I was born in Ahvaz, a city in southern Iran. My family lived there
until I reached 9 years old. Those days we mocked anyone unlike
us, non-Moslems and people who spoke with different accents
were our best subjects. We took the most delight in scoffing those
who dressed differently.
We teased a sweet Jewish family a few doors away. And the Arabs!
We referred to them as Arab Pa patee or barefoot Arabs, and they
called non-Arabs Ajam, which meant ignorant.  We mocked our
own aunts and uncles; although they were our next-door neighbors
and their kids, our best friends. When we exhausted all outlets, we
shamelessly laughed at our father’s way of telling his well-worn
anecdotes or Uncle Ismael’s loud and frequent burps. The idea
was to have fun and it didn’t matter at whose expense. I personally
blame this outrageous attitude of ours on the lack of
entertainment. Television was introduced to our family a few years

The most popular target of our laughter was the Gypsies. We were
told they kidnap children and drink their blood—we had also heard
the same tale about our Jewish neighbors. But the Gypsy stories
seemed more credible.  They were mysterious nomads. Although
we knew nothing about them, yet we were convinced they were all
thieves and murderers.

I remembered Gypsy women wandering in our neighborhood from
house to house, selling kitchen gadgets and pots and pans. Under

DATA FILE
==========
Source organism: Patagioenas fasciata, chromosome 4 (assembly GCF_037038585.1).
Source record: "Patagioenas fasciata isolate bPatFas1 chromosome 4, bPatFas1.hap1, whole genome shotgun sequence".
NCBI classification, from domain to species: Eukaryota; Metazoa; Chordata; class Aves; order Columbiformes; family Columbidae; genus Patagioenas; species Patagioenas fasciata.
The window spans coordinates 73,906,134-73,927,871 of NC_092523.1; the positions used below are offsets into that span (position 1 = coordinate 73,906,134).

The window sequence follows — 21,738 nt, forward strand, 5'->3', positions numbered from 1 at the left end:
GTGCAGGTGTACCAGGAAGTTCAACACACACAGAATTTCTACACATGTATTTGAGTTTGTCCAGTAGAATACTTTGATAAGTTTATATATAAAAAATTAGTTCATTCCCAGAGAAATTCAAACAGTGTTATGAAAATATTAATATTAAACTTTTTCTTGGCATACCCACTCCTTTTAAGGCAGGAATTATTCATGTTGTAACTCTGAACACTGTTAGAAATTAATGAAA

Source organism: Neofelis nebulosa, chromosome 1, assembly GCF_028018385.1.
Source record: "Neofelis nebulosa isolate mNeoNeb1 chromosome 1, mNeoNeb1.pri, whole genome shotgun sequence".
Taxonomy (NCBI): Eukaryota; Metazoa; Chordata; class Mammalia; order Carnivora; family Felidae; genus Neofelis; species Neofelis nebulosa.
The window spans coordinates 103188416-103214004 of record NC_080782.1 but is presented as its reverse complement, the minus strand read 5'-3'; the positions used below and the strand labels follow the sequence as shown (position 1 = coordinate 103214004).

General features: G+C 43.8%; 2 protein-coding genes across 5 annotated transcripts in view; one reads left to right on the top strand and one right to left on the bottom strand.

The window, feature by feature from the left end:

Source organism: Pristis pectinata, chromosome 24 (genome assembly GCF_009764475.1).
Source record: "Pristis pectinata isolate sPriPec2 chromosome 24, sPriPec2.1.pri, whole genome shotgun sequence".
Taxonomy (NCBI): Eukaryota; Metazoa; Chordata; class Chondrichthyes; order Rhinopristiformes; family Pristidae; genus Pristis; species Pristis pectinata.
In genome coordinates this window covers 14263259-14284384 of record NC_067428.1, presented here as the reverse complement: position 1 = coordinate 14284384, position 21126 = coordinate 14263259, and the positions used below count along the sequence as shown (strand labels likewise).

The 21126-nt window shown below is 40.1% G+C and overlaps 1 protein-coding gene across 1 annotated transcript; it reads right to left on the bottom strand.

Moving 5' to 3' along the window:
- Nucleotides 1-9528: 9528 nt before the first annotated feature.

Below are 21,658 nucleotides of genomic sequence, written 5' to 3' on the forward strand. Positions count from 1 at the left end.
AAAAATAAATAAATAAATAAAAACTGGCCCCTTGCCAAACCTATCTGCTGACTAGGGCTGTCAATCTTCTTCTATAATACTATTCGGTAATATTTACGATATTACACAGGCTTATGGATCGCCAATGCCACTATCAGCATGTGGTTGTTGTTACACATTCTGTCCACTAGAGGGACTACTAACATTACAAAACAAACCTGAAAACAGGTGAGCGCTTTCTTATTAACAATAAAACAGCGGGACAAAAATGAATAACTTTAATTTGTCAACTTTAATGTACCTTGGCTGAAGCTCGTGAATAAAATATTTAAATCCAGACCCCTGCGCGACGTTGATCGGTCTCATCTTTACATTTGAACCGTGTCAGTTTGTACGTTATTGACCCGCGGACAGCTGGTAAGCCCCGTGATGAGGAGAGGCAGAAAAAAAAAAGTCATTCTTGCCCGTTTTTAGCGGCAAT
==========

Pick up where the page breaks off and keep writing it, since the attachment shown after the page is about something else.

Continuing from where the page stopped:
their colorful skirts, they wore more brightly colored puffy pants.
They draped themselves in tin bracelets, chokers, charms and tiny
bells—even around their legs. Their babies were strapped onto
their backs while older kids followed their mothers silently. As much
as I wanted to play with them, I was both forbidden and too scared
to do so.  Even at that young age, the Gypsies fascinated me.
They were people with no past and no future. I always believed
they were wandering ghosts, as I had never known where they
came from or where they were going to.

The only thing we knew for a fact was that Gypsy women were all
fortunetellers. One told my mother that everyone has a Hamzaad
or birthmate. The Hamzaad is everyone’s twin ghost, born at the
same time they are. When you meet your Hamzaad, you die. So
you must prevent your path from crossing that of your birthmate.  
She also told my mother that my brother’s Hamzaad was in water.
This ominous prediction ruined his childhood. From that day on, he
was forbidden from ever getting in the water.

At this time, my father knew the chief of police. Once he invited my
father to attend a Gypsy wedding and for some reason, my father
decided to take me with him. Since the Chief was a friend of the
Gypsy tribe’s leader, he personally assured us we’d have a safe
and enjoyable experience. I was so thrilled, yet terrified to see for
myself how these colorfully dressed specters lived.  

Once night, we rode in the police Jeep, with the Chief wearing his
uniform and gun and baton on his belt. We bumped along for two
hours through rocky terrain until we reached a remote hilly area. In
the middle of nowhere and in total darkness, the Jeep stopped.
The chief said we’d walk the rest of the way. I don’t remember how
far we hiked through the darkness, but suddenly the sky shone red
from hundreds of little fires. These flames arose from drums with
holes pierced in sides. I was dazzled by seeing so many Gypsies at
once, but I felt safe with my father and the chief of police by my
side.  The Gypsy women were dressed as colorfully as always. All
men carried shotguns. They fired sporadic shots into the dark sky
in celebration. In my country, citizens are not allowed to carry guns.
But Gypsies weren’t exactly citizens.
Girls danced to the music played by their fathers; simple musical